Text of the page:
6. Go to the beach.
Learn to kite surf on windy days. Read a trashy novel. Drink cocktails. Walk along the shore at sunset or sun rise. The beach and the sea are a constantly evolving production – you won’t get bored.
There are hammocks everywhere, little beach bars, and sun beds the size of four-posters. The water, being shallow for quite a distance, is suitable for young children. Some sections of the beach have seaweed; they used to clear it but realised this affected the ecology of the island. Before and after storms, the seaweed may be worse.
8. Ride a bike.
You can either hire a bike or borrow one from your hotel. The entire length of the island can be covered in a day, culminating in watching the sunset from the northern end. Cycle along the road adjacent to the beach, where the sand is compacted, rather than the interior road, which can be flooded.
9. Get a massage.
Most of the hotels have masseuses. Book one for the day you arrive to help ease the jet lag.
I was lucky enough to stay at the Hotel Las Nubes (around £250 a night but negotiable in low-season or for longer stays) in a room with a balcony overlooking the sea. I love to sleep to the sound of waves, the only cure for my menopausal insomnia. The hotel has a spa and several pools, plus charming touches, such as being sent a little dessert every night; their patisseries and breads are a particular speciality.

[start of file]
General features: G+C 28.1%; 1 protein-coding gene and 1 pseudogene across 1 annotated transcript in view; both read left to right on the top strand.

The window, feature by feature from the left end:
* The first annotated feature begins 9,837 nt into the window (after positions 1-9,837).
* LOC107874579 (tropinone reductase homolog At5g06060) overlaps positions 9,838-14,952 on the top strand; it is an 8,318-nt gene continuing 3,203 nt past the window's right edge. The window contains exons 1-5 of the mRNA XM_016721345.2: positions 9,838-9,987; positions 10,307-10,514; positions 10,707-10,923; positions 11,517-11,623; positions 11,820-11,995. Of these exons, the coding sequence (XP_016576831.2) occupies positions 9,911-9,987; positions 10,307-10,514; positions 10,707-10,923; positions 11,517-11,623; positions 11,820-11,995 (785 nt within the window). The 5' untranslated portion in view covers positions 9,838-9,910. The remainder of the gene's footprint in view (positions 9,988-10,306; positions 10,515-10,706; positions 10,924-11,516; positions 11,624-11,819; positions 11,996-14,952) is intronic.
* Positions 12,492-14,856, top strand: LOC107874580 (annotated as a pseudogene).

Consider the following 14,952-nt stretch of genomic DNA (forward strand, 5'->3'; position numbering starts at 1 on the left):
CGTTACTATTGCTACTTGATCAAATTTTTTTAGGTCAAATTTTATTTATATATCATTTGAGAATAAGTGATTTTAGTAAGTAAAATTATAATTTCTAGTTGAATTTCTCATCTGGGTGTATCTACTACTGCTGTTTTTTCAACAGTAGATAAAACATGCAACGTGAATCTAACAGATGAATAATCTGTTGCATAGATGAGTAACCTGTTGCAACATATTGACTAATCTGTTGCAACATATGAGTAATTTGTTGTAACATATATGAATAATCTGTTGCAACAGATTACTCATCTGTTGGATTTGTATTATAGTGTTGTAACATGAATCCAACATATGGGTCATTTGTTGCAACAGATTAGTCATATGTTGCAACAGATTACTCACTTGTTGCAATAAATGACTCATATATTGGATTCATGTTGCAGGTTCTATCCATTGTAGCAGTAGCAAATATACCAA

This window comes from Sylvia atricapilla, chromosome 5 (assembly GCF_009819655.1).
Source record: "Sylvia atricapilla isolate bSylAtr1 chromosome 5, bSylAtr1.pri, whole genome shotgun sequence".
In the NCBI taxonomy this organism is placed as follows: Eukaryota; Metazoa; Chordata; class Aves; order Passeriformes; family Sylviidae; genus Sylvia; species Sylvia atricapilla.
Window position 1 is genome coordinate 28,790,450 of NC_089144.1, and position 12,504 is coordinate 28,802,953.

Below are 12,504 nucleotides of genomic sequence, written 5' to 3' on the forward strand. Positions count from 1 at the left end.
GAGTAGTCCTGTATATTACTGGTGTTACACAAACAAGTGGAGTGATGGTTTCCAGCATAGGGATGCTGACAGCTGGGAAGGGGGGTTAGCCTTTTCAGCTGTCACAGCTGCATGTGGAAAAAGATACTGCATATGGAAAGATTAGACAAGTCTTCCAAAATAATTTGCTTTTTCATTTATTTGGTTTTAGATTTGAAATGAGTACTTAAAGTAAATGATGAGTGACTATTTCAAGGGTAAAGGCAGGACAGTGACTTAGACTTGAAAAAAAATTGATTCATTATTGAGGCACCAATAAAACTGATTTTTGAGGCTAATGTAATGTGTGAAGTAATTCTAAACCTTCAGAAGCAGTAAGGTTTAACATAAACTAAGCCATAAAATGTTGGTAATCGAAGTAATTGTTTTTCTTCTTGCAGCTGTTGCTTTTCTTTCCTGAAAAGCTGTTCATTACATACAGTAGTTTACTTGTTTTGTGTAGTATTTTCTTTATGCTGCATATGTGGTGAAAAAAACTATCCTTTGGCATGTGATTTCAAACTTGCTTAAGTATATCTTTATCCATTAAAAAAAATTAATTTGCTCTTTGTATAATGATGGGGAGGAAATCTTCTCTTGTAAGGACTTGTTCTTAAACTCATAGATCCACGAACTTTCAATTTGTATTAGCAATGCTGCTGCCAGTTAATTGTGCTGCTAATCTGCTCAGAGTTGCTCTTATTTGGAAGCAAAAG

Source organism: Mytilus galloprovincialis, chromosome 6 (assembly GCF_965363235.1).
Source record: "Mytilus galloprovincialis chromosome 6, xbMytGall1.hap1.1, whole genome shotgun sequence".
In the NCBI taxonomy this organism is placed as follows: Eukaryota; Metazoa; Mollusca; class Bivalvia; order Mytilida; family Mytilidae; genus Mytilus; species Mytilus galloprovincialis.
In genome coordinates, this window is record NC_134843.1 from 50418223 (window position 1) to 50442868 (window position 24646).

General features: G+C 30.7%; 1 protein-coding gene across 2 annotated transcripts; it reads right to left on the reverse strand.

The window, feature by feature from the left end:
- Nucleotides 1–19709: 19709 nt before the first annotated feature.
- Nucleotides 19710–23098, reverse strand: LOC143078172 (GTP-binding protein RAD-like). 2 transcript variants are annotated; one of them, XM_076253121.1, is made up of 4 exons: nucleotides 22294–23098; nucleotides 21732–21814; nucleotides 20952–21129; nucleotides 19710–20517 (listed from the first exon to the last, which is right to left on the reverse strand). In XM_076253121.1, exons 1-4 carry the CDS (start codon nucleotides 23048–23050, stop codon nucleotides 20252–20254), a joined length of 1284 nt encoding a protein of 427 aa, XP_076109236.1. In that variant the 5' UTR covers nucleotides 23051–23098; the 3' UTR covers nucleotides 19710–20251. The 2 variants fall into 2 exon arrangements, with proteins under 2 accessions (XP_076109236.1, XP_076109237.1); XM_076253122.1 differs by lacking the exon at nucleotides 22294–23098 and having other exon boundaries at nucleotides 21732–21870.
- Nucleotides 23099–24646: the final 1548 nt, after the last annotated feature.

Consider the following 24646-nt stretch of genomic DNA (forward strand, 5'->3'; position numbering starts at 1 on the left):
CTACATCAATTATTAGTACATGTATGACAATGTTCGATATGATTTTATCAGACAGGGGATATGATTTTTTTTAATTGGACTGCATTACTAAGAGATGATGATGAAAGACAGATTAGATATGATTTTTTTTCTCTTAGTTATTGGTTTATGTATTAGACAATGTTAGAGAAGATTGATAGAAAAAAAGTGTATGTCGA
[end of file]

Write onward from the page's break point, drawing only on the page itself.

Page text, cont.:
Casa Maya, where I also stayed, has a few rooms on the beach side. These are around £90 a night, but again you can negotiate in the off-seasons (January-April; October-November).
Other options are cheaper hotels off the beach in town (it’s noisier though), hostels, campsites (watch out for sandflies) and Airbnb. I booked an Airbnb location, which wasn’t really as advertised and became flooded when it rained. I cancelled after seeing it and had no problem getting my money back.